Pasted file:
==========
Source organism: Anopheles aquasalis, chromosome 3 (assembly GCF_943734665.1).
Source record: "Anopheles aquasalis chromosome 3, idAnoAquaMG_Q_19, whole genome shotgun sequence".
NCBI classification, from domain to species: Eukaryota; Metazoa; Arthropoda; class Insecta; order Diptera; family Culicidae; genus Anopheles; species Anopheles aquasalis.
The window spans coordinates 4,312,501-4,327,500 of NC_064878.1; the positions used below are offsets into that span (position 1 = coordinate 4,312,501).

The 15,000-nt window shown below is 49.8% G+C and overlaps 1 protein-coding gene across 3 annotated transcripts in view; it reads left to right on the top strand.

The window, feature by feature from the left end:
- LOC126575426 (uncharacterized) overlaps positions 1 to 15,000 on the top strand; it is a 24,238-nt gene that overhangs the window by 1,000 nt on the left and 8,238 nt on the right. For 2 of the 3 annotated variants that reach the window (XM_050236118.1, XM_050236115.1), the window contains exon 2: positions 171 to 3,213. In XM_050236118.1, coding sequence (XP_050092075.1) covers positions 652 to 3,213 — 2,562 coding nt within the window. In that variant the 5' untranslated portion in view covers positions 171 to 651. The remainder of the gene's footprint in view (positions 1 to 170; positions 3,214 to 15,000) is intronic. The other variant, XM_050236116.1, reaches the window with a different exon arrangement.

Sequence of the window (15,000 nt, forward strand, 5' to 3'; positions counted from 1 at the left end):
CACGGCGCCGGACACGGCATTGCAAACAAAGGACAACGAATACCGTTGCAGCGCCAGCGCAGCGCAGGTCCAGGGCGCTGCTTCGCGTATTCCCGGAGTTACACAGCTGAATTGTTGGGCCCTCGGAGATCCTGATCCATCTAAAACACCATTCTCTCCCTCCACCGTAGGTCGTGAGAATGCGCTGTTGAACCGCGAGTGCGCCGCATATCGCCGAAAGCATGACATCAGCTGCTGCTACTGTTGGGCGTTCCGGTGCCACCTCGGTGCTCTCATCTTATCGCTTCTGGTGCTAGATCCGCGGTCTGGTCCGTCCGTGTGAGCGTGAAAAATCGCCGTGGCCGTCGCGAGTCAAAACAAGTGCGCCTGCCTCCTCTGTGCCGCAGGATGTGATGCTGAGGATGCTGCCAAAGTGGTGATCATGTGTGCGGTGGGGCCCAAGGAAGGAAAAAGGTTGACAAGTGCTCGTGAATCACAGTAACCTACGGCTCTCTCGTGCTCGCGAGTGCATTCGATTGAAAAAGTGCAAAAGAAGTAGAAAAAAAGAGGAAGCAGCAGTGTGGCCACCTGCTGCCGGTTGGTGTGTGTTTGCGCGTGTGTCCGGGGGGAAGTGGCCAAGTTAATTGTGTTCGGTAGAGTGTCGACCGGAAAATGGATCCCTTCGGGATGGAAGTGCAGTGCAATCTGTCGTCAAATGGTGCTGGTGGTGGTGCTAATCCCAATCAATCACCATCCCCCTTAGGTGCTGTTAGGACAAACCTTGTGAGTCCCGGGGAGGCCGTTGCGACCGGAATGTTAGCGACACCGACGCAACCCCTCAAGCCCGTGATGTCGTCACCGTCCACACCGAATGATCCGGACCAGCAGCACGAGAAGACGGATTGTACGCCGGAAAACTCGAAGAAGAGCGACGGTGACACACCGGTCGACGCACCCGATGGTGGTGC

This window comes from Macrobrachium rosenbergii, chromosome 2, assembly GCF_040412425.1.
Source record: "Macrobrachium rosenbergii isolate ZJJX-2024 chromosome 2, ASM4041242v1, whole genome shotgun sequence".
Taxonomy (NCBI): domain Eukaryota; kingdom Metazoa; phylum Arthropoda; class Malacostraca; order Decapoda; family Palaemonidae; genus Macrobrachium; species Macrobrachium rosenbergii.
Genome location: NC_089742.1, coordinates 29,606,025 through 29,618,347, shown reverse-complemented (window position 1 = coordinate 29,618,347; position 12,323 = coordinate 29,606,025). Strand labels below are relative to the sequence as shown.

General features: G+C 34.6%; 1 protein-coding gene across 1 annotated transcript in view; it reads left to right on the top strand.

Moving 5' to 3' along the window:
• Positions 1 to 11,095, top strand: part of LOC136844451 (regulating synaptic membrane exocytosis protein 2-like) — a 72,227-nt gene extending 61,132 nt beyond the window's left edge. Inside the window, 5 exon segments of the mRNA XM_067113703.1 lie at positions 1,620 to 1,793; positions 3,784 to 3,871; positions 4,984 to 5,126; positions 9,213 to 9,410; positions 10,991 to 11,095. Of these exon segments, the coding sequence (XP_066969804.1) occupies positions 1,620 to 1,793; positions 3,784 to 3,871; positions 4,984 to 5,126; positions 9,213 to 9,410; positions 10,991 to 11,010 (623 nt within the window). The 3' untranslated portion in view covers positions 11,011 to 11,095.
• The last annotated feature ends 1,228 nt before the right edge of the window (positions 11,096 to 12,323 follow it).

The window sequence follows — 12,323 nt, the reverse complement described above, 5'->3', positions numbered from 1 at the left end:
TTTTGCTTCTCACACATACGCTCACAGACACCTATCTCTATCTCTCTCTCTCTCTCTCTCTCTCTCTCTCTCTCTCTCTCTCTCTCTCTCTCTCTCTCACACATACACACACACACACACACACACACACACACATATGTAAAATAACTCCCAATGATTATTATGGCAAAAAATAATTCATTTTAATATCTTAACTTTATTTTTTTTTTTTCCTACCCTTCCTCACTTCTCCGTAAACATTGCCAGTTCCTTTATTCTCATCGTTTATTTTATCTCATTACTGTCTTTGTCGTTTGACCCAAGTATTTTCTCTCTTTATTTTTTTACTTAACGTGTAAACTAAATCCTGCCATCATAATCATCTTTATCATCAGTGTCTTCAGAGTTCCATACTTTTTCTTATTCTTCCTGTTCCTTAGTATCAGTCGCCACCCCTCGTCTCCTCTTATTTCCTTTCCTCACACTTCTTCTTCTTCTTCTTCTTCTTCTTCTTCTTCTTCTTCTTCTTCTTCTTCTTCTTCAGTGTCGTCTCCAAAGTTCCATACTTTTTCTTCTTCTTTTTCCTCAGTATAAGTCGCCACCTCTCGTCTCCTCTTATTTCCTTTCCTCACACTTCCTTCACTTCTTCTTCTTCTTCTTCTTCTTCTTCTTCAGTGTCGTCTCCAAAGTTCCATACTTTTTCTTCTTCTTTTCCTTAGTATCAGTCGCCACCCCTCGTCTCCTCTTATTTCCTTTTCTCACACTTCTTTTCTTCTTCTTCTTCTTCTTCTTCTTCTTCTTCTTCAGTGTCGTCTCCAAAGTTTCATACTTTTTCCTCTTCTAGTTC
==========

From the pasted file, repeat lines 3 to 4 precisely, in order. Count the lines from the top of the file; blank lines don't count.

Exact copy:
NCBI classification, from domain to species: Eukaryota; Metazoa; Arthropoda; class Insecta; order Diptera; family Culicidae; genus Anopheles; species Anopheles aquasalis.
The window spans coordinates 4,312,501-4,327,500 of NC_064878.1; the positions used below are offsets into that span (position 1 = coordinate 4,312,501).